In the late 1980s, hip hop was in a transitional phase, leaving disco beats and party tracks behind in favor of drum samples and rhymes with a hard edge or an experimental flair. Eric B. & Rakim helped lead the way on that front with their classic 1987 album, Paid In Full. They appeared on the iconic cover of that album in custom Gucci jackets like no one had seen before.
The styling was provided by Dapper Dan, the Harlem designer who outfitted rappers, pro athletes, celebrities, and a few infamous drug dealers during the 80s and 90s. His clothing was truly unique, yet not totally original. He created hybrids that purported to be designer fashion but were infused with his own brazen style. Kelefa Sanneh, staff writer of The New Yorker, joins us to discuss Dapper Dan's influence on hip hop.
On Dapper Dan’s entry into mainstream consciousness via Eric B. & Rakim:
“The first place I ever saw work was on album covers. He created some amazing custom Gucci jackets that were worn on the front cover of the first two Eric B. & Rakim records. Paid in Full is the first one and Follow the Leader is the second one. These were Gucci jackets that look like no Gucci jackets you've ever seen. And in fact, they look like no Gucci jackets that anyone at Gucci had ever seen.”
On Dapper Dan’s influence during a turning point for hip hop fashion in the late 1980s:
“People haven’t really figured out exactly what the next look would be. Is it jean jackets? Is it 1970s-style fur coats? It’s not exactly clear. And this album, along with some others, helped kind of create this new aesthetic.... It’s incredibly brash. It’s gesturing toward high fashion, but as a number of us would come to discover, these weren't coats that actually came from the world of high fashion. They came from the world and from the mind of a guy named Dapper Dan.”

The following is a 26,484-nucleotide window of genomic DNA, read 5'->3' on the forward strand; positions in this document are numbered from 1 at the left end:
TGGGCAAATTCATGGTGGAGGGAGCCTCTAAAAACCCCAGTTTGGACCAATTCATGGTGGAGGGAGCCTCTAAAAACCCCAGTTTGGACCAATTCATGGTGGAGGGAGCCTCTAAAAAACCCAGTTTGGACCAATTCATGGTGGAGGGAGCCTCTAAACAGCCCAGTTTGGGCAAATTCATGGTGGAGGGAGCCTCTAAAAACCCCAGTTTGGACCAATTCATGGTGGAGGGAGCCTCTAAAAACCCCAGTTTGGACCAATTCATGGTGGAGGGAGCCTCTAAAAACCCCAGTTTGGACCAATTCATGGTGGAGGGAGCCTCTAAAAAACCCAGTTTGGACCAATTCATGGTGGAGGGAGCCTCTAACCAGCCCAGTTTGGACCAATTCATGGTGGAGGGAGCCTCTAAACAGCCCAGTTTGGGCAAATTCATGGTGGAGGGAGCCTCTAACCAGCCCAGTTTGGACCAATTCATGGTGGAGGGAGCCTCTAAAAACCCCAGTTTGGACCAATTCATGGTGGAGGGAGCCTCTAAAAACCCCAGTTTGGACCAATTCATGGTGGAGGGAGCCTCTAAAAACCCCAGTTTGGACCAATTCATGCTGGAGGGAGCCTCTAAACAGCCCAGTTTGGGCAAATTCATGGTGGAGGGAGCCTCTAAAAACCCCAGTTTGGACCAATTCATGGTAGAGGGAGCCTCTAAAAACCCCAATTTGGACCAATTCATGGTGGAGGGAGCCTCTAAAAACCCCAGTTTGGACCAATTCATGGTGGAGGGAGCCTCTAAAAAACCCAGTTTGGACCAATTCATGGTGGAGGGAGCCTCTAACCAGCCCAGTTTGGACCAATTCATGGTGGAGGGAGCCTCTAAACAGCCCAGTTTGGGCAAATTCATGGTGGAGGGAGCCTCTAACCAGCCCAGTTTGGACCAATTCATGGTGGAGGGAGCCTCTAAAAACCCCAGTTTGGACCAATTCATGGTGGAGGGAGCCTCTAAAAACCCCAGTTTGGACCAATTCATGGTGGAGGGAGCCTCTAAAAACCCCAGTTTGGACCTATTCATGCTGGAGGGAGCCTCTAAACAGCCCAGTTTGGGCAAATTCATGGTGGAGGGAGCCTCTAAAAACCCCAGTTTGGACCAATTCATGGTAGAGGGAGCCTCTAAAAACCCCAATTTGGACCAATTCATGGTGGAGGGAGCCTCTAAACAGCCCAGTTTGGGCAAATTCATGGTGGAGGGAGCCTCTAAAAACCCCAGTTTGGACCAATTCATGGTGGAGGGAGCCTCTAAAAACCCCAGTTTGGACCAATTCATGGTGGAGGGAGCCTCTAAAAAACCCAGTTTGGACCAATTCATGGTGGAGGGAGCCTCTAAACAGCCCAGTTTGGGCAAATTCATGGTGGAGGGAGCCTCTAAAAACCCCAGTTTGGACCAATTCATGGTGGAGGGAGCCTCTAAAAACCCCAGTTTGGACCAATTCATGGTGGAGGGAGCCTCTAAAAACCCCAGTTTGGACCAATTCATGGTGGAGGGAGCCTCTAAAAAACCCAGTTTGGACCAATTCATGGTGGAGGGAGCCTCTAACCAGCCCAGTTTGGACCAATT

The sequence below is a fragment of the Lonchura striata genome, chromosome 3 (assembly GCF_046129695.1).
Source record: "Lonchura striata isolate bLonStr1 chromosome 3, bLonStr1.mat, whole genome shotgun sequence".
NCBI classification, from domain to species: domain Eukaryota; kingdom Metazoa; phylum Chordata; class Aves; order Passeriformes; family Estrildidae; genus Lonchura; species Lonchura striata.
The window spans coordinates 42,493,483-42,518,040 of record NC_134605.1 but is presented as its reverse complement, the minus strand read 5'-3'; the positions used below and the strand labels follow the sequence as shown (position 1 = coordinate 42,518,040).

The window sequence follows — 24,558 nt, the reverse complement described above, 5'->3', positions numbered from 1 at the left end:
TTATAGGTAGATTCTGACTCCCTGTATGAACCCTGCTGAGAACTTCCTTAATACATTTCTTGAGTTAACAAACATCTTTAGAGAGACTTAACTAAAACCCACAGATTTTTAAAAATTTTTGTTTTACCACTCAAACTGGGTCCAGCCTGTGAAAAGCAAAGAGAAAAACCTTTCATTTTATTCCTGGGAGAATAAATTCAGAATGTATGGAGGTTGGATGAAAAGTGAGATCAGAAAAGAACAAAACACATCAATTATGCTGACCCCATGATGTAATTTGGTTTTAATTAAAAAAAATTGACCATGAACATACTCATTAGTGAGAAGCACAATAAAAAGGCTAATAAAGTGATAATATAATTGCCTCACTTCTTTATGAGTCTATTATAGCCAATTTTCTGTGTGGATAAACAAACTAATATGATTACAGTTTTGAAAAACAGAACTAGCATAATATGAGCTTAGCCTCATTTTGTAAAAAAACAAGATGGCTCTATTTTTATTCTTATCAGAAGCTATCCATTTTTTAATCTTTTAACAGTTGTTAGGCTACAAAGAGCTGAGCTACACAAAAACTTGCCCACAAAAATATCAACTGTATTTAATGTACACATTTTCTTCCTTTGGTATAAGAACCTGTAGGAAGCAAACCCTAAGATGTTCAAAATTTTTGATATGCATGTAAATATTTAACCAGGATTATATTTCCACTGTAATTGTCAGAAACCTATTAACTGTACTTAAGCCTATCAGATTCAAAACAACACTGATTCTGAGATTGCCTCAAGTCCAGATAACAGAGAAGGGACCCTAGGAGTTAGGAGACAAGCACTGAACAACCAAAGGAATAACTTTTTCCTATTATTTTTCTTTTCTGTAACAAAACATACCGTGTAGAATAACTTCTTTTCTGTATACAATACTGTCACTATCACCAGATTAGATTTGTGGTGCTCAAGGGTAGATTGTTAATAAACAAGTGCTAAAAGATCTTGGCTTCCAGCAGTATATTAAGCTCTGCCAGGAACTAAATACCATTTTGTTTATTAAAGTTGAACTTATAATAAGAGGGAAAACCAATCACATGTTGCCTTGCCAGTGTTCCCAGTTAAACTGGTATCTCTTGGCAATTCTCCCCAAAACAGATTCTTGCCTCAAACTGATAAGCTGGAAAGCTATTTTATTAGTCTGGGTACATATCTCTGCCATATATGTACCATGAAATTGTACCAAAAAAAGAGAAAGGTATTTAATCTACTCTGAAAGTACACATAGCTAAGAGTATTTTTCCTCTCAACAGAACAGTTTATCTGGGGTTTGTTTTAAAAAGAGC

On Dapper Dan’s work process:
“He would go to the Gucci store and buy a garment bag because that was sort of the thing you could buy for the cheapest that had the most leather in it. And he’d buy a Gucci print leather garment big, and then he would sort of cut strips of fabric out of the garment bag and use it to form the yolks for a jacket. And he would sort of build a jacket around these strips of genuine Gucci leather. And after a few years he discovers a way to silkscreen brand name logo patterns onto leather in a way where it would stay. And once he started doing that, all of a sudden he had an infinite supply of brand name leather.”
On Dapper Dan’s hip hop legacy:
“There is this real tension in hip hop — and I think in most creative fields — between wanting to pay homage to the great, authentic stuff of the past and wanting to create something new. And for a while, when Dapper Dan is making these jackets, in a way he’s doing both at once. He’s building you a jacket that doesn't look like anything that Gucci would make, doesn't look like anything that would come from the Gucci store. And so in a sense, it’s both, right? It’s new because of the way he’s built it, but it somehow seems to be part of this lineage of old world European luxury even though it’s not legally related to these European companies.”